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Re: EPUB and XML [was: The non-polyglot elephant in the room]

From: Henri Sivonen <hsivonen@iki.fi>
Date: Mon, 28 Jan 2013 13:51:39 +0200
Message-ID: <CAJQvAucpGaKFLDThevcaR5wsbSvQCpU2eEVBeH=kQjfumi8czA@mail.gmail.com>
To: "Michael[tm] Smith" <mike@w3.org>
Cc: Bill McCoy <whmccoy@gmail.com>, public-html@w3.org
(So it appears that we are discussing this on public-html anyway and
so far the Chairs haven't shut this tangent off after all. I
previously sent
http://lists.w3.org/Archives/Public/www-archive/2013Jan/0022.html
to www-archive to adhere to the policies of this list.)

On Sat, Jan 26, 2013 at 2:29 PM, Michael[tm] Smith <mike@w3.org> wrote:
>> But there is no fundamental requirement that EPUB version x+1 content be
>> compatible with reading systems for EPUB version x,

I'd be pretty unhappy if my EPUB Reading System for version x was
rendered obsolete by EPUB x+1 (unless Adobe makes sure all their OEMs
push a new version of Reader Mobile SDK everywhere, which probably is
not going to happen). I think the Degrade Gracefully design principle
should apply to EPUB in addition to applying to the Web. Due to
historical reasons, EPUB is on an XML track and the Web is not. Trying
to unify them at this point would cause pain.

(FWIW, the value for x is still 2 for ADE and Reader Mobile SDK-based
systems. I think you are way too optimistic when it comes to updates
to EPUB Reading Systems. It’s like IE6 all over again. These things
don’t update every 6 weeks.)

>> & I see EPUB as simply the publication (portable document) packaging of
>> the Open Web Platform.

Weren't the W3C Widgets supposed to be that? As far as I can tell,
characterizing EPUB like that is unhelpful scope creep their way
adding videos, 3D and interactivity was for PDF.

The user expectation is that an EPUB represents a work similar to a
printed book except that it's digital and re-flowable. That's why
Reading Systems default to paged media rendering rather than
continuous media rendering, and you'd expect the latter from a system
whose goal is just to be a Web site in a box. (Likewise, the user
expectation is that PDF represents the pages of a print-oriented work
as vector graphics.)

> I think that's another excellent point. If somebody wants to take their
> existing Web content an package it up as and portable document for viewing
> in an EPUB reading system, I think they ideally should not be required to
> transform it into well-formed XML to do that.

Ideally, yes, if we could go back in time and change the nature of
EPUB. However, existing Reading Systems being what they are, I think
it would be the wrong optimization to allow people to put HTML in EPUB
(thereby rendering the resulting EPUB file incompatible with existing
Reading Systems). Instead, I think EPUB should optimize for backwards
compatibility and require authors to run a tool like my HTML2XML.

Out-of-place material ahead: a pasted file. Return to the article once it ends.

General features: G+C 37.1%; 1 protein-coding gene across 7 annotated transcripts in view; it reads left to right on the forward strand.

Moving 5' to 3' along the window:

Running such a tool is a much lesser chore than generating all the
metadata that EPUB requires, making sure that the mimetype file has
been special cased in the zip container the right way and making sure
that funds have been mangled using the IDPF mangling algorithm.

>> That said I do think there are benefits to EPUB having only one
>> serialization for content,
>
> I think we could say the same about there being benefits to having HTML
> itself have only on serialization. But the reality is that it has two, and
> Web user agents that want to consume and process actual Web content
> properly need to have support for content in both serializations.

Web agents need to consume both. At present, EPUB Reading Systems
don’t. And they can be kept walled off enough that they don’t need to
start supportting another serialization.

> But as far as I understand it the case with current EPUB reading systems is
> that they're all using browser engines to parse and render EPUB HTML
> content, and those browser engines all already have HTML parsers.

As far as I can tell, this is not true for the EPUB engine supplied as
part of the Adobe Reader Mobile SDK which is currently either the most
important our second most important EPUB engine (depending on how you
judge importance relative to Apple’s engine). (Assuming you don’t
count KindleGen + Kindle as a split architecture EPUB Reading System.)

And Reader Mobile SDK is current in the sense that it ships on devices
introduced late last year. (It’s not current in the sense that it
doesn’t appear to support EPUB3.)

> I think there are actually some very strong reasons that EPUB reading
> systems and processing tools should change to being able to handle
> text/html content, as I hope I've made clear in my comments above.

Do you expect all the vendors who’ve shipped an embedded system with
Reader Mobile SDK on it over the last 5 years or so to get a new
engine from Adobe and push it to the customers whose money has already
been taken? I think it would be pretty uncool to obsolete devices
people have bought just to save authors the trouble of running an HTML
to XHTML converter, when they need to jump through more difficult
hoops anyway to put together an EPUB file.

-- 
Henri Sivonen
hsivonen@iki.fi
http://hsivonen.iki.fi/
Received on Monday, 28 January 2013 11:52:10 UTC

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